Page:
Divorce & Seperation
If you decide to separate you do not necessarily need to divorce straightaway. There are the following alternatives to divorce:
- You separate and deal with the financial aspects of the separation by agreement which can be evidenced by a formal Deed of Separation.
- You separate and leave financial matters as they are.
- You apply to the Court for a Decree of Judicial Separation which does not dissolve the marriage but enables the Court to resolve financial disputes between the husband and the wife
- You can apply to your local Family Proceedings Court for maintenance for yourself.
Mediation is an alternative to using the Court to resolve disputes. The Mediator is an independent person (often a Solicitor) whose role is to help separating couples find their own answers to the problems arising from the separation. Resolution have a list of Solicitor Mediators and can be contacted on 01689 850227. Sue Harrison is a trained mediator.
There is only one ground for divorce and that is irretrievable breakdown of the marriage. The person who starts the divorce (the Petitioner) has to prove one of the following facts against their spouse (the Respondent).
- That the Respondent has committed adultery and the Petitioner finds it intolerable to live with him/her.
- That the Respondent has behaved in s such a way that the Petitioner cannot reasonably be expected to live with him/her.
- That the Respondent has deserted the Petitioner for a period of two years.
- That the Petitioner and the Respondent have lived apart for two years and the Respondent consents to a divorce.
- That the Petitioner and the Respondent have lived apart for five years.
It is necessary for you to have been married for at least one year before you can start divorce proceedings.
The divorce is started by filing with the Court a Petition and a statement detailing the arrangements for any dependant children. The Court staff will send a copy of your Petition to your husband/wife with an Acknowledgement of Service form which he/she should complete and return to the Court within 8 days. Once we have received the Acknowledgement form from the Court your application for Decree Nisi can be prepared and sent to the Court. This is when the District Judge looks at your Petition and decides whether you are entitled to a divorce. If so, a date for the granting of the Decree Nisi will be fixed by the Court. You can apply for the Decree Absolute (the final decree which dissolves the marriage) six weeks after the Decree Nisi is granted. If you chose not to apply for the Decree Absolute your husband/wife can apply 3 months after the first date on which you could have made the application. An undefended divorce can take between four and six months from start to finish however it can take a lot longer if either or both people involved delay in taking steps during the proceedings. The divorce can be stopped at any time before Decree Absolute.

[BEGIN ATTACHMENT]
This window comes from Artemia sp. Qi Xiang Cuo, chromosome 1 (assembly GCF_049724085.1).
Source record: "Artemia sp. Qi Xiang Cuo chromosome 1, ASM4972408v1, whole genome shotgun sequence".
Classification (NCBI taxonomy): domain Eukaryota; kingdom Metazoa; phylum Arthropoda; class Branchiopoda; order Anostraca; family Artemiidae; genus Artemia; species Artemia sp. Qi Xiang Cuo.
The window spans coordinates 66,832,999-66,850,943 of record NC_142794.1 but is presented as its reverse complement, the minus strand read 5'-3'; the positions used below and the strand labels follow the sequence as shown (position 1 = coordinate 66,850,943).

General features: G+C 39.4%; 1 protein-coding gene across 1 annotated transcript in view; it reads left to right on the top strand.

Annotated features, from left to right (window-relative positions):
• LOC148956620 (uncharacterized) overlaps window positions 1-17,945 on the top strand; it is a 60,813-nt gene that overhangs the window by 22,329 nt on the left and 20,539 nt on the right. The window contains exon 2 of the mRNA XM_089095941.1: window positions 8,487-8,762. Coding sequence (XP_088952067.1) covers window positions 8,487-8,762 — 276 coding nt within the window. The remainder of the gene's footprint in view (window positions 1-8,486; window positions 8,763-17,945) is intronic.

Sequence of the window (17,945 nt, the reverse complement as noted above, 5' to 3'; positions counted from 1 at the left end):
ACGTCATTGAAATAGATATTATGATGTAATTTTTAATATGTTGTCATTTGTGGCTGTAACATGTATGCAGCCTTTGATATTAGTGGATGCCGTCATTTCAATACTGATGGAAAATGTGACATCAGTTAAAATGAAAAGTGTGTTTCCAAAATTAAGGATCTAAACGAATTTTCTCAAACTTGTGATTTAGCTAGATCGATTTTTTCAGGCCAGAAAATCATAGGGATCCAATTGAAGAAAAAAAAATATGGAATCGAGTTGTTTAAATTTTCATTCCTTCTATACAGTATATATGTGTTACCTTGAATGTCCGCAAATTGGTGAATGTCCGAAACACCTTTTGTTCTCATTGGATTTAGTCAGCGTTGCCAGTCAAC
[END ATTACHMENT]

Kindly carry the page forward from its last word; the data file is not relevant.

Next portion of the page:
After Decree Absolute
Divorce affects inheritance under a Will if you have one. If you wish to be sure that your assets go to your chosen beneficiaries you should update your Will. If you remarry, any existing Will is automatically cancelled.
Your National Insurance
If you have been paying lower rates of National Insurance you should consider paying the full rate as this will affect your entitlement to certain benefits. These benefits include Maternity Allowance, Contribution Based Job Seekers Allowance, Incapacity Benefit and your Retirement Pension.